The Best Clam Chowder?
In Boston, the competition to have the best clam chowder is thick and fierce. You might be surprised that Sue could be such a point of contention, but the heritage of clam chowder is a hot button topic for New Englanders. Every ingredient has an argument. Should you use red potatoes or russet? Is cream the best – or will scalded milk or even canned evaporated milk do in a pinch? Thyme, tarragon, or basil? Bacon, bacon drippings, or salt pork? And there is also a ferocious debate surrounding the use of celery.
What started as simple fare for the working classes – and broke writers such as Herman Melville who gave the dish a prominent spot in Moby Dick – is served in countless ways every day.
A Taste of History
By the time that Melville wrote his most famous novel, clam chowder was well-known all over New England. The first written mention of the dish was in a menu at a Boston restaurant in the 1830s, though of course, the dish had existed for nearly 200 years by then. It is thought that the term “chowder” originated from the pot in which the dish was originally cooked – a French cooking pot called a chaudiere.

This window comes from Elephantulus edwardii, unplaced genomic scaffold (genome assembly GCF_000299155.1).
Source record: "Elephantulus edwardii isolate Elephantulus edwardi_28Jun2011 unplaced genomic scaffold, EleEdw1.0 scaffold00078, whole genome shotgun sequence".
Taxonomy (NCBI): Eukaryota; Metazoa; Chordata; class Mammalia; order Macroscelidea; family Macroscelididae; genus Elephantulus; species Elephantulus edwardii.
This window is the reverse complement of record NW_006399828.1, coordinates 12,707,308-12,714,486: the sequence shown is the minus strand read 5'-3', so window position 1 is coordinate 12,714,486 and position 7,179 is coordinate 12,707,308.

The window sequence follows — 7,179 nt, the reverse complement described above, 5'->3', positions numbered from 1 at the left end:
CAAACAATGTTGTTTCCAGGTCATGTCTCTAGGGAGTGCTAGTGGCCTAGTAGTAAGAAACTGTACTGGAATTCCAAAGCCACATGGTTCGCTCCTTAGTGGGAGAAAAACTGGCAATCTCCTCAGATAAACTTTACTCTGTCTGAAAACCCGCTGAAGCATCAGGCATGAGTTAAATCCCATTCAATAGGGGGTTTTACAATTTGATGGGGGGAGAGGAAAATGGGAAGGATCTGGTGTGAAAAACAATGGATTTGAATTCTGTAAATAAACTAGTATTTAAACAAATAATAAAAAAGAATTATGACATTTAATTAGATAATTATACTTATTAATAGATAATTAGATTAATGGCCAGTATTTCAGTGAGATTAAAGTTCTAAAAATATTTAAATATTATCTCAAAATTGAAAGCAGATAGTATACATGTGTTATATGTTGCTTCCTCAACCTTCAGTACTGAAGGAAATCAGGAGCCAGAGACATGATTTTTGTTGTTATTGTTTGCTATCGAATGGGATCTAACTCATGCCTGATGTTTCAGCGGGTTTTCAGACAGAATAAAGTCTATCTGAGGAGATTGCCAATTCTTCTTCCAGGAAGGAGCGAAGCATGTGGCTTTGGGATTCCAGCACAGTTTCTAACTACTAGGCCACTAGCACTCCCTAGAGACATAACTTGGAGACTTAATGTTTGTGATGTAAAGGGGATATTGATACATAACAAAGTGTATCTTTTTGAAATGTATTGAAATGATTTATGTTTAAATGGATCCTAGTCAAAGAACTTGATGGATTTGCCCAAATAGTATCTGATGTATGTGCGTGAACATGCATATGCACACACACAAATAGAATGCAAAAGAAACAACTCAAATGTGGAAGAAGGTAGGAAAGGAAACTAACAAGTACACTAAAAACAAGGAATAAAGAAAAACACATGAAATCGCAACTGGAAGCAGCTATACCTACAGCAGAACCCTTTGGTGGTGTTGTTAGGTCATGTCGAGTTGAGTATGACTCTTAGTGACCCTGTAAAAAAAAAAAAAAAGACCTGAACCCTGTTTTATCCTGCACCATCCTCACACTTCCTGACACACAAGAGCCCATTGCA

Alternatively, the name may come from an Old English word for a fish peddler – jowter. The old English term may have it over the French, as chowders had initally been the fare of fishermen, dock workers, sailors, and others who made a living from the sea.
Seek and Ye Shall Find
Once you start hunting for the best chowder in Boston, it will be very hard to stop. Not just because of the wonderful variety of chowders available will tempt you from table to table, but other New England classic seafood dishes are also on offer. Who could turn down a lobster roll, a pot of steamed clams in broth, or a plate of fried clams? Happy hunting, seafood lovers!